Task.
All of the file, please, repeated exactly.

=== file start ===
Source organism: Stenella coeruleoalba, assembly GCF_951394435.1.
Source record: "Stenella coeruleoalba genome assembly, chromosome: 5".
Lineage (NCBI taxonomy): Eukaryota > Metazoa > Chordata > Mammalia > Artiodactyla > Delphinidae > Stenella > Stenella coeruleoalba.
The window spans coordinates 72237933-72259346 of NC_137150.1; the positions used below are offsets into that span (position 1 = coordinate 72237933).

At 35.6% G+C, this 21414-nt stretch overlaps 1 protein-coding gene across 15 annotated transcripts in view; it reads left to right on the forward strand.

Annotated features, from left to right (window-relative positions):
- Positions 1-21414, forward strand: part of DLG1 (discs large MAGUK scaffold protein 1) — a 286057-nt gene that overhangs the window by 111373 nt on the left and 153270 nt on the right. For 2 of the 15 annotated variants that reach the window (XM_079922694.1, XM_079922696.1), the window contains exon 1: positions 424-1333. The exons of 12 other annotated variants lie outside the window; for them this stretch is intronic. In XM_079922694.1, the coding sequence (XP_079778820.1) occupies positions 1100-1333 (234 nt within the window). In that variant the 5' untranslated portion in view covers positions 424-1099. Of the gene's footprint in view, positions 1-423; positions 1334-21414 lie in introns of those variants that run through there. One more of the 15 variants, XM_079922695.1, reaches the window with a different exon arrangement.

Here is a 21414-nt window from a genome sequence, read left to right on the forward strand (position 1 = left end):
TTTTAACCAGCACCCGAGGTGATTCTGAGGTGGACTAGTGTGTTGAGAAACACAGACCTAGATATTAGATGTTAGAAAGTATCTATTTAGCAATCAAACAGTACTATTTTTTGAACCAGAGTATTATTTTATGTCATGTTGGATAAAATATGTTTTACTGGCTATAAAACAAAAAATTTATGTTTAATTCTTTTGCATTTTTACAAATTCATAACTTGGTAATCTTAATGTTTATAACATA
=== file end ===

Source organism: Stenella coeruleoalba, assembly GCF_951394435.1.
Source record: "Stenella coeruleoalba genome assembly, chromosome: 5".
Lineage (NCBI taxonomy): Eukaryota > Metazoa > Chordata > Mammalia > Artiodactyla > Delphinidae > Stenella > Stenella coeruleoalba.
The window spans coordinates 72237933-72259346 of NC_137150.1; the positions used below are offsets into that span (position 1 = coordinate 72237933).

At 35.6% G+C, this 21414-nt stretch overlaps 1 protein-coding gene across 15 annotated transcripts in view; it reads left to right on the forward strand.

Annotated features, from left to right (window-relative positions):
- Positions 1-21414, forward strand: part of DLG1 (discs large MAGUK scaffold protein 1) — a 286057-nt gene that overhangs the window by 111373 nt on the left and 153270 nt on the right. For 2 of the 15 annotated variants that reach the window (XM_079922694.1, XM_079922696.1), the window contains exon 1: positions 424-1333. The exons of 12 other annotated variants lie outside the window; for them this stretch is intronic. In XM_079922694.1, the coding sequence (XP_079778820.1) occupies positions 1100-1333 (234 nt within the window). In that variant the 5' untranslated portion in view covers positions 424-1099. Of the gene's footprint in view, positions 1-423; positions 1334-21414 lie in introns of those variants that run through there. One more of the 15 variants, XM_079922695.1, reaches the window with a different exon arrangement.

Here is a 21414-nt window from a genome sequence, read left to right on the forward strand (position 1 = left end):
TTTTAACCAGCACCCGAGGTGATTCTGAGGTGGACTAGTGTGTTGAGAAACACAGACCTAGATATTAGATGTTAGAAAGTATCTATTTAGCAATCAAACAGTACTATTTTTTGAACCAGAGTATTATTTTATGTCATGTTGGATAAAATATGTTTTACTGGCTATAAAACAAAAAATTTATGTTTAATTCTTTTGCATTTTTACAAATTCATAACTTGGTAATCTTAATGTTTATAACATA